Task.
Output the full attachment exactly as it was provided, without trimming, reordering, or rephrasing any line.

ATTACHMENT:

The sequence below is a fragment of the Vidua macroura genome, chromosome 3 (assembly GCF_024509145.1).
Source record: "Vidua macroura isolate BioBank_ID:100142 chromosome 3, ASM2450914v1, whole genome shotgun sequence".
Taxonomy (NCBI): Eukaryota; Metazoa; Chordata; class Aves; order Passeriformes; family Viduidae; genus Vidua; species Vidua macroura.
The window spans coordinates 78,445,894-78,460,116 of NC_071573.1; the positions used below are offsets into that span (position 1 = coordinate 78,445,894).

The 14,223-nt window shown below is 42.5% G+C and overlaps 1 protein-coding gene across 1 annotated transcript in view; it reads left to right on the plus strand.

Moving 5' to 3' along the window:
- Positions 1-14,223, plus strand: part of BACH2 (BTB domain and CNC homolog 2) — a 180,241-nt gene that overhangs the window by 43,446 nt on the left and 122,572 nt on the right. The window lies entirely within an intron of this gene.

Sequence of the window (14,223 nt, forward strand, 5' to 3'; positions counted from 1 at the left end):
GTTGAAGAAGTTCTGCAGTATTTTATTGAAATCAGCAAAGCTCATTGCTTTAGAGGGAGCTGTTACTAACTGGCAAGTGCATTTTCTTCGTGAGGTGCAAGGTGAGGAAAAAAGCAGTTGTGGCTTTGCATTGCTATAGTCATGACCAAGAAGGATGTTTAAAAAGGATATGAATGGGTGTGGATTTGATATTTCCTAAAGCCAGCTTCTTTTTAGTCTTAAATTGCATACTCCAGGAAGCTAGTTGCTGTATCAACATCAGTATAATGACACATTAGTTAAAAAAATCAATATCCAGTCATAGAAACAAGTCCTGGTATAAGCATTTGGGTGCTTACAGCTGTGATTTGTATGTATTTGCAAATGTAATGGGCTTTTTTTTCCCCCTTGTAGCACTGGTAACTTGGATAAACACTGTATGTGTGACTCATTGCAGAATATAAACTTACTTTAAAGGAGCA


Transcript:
The sequence below is a fragment of the Vidua macroura genome, chromosome 3 (assembly GCF_024509145.1).
Source record: "Vidua macroura isolate BioBank_ID:100142 chromosome 3, ASM2450914v1, whole genome shotgun sequence".
Taxonomy (NCBI): Eukaryota; Metazoa; Chordata; class Aves; order Passeriformes; family Viduidae; genus Vidua; species Vidua macroura.
The window spans coordinates 78,445,894-78,460,116 of NC_071573.1; the positions used below are offsets into that span (position 1 = coordinate 78,445,894).

The 14,223-nt window shown below is 42.5% G+C and overlaps 1 protein-coding gene across 1 annotated transcript in view; it reads left to right on the plus strand.

Moving 5' to 3' along the window:
- Positions 1-14,223, plus strand: part of BACH2 (BTB domain and CNC homolog 2) — a 180,241-nt gene that overhangs the window by 43,446 nt on the left and 122,572 nt on the right. The window lies entirely within an intron of this gene.

Sequence of the window (14,223 nt, forward strand, 5' to 3'; positions counted from 1 at the left end):
GTTGAAGAAGTTCTGCAGTATTTTATTGAAATCAGCAAAGCTCATTGCTTTAGAGGGAGCTGTTACTAACTGGCAAGTGCATTTTCTTCGTGAGGTGCAAGGTGAGGAAAAAAGCAGTTGTGGCTTTGCATTGCTATAGTCATGACCAAGAAGGATGTTTAAAAAGGATATGAATGGGTGTGGATTTGATATTTCCTAAAGCCAGCTTCTTTTTAGTCTTAAATTGCATACTCCAGGAAGCTAGTTGCTGTATCAACATCAGTATAATGACACATTAGTTAAAAAAATCAATATCCAGTCATAGAAACAAGTCCTGGTATAAGCATTTGGGTGCTTACAGCTGTGATTTGTATGTATTTGCAAATGTAATGGGCTTTTTTTTCCCCCTTGTAGCACTGGTAACTTGGATAAACACTGTATGTGTGACTCATTGCAGAATATAAACTTACTTTAAAGGAGCA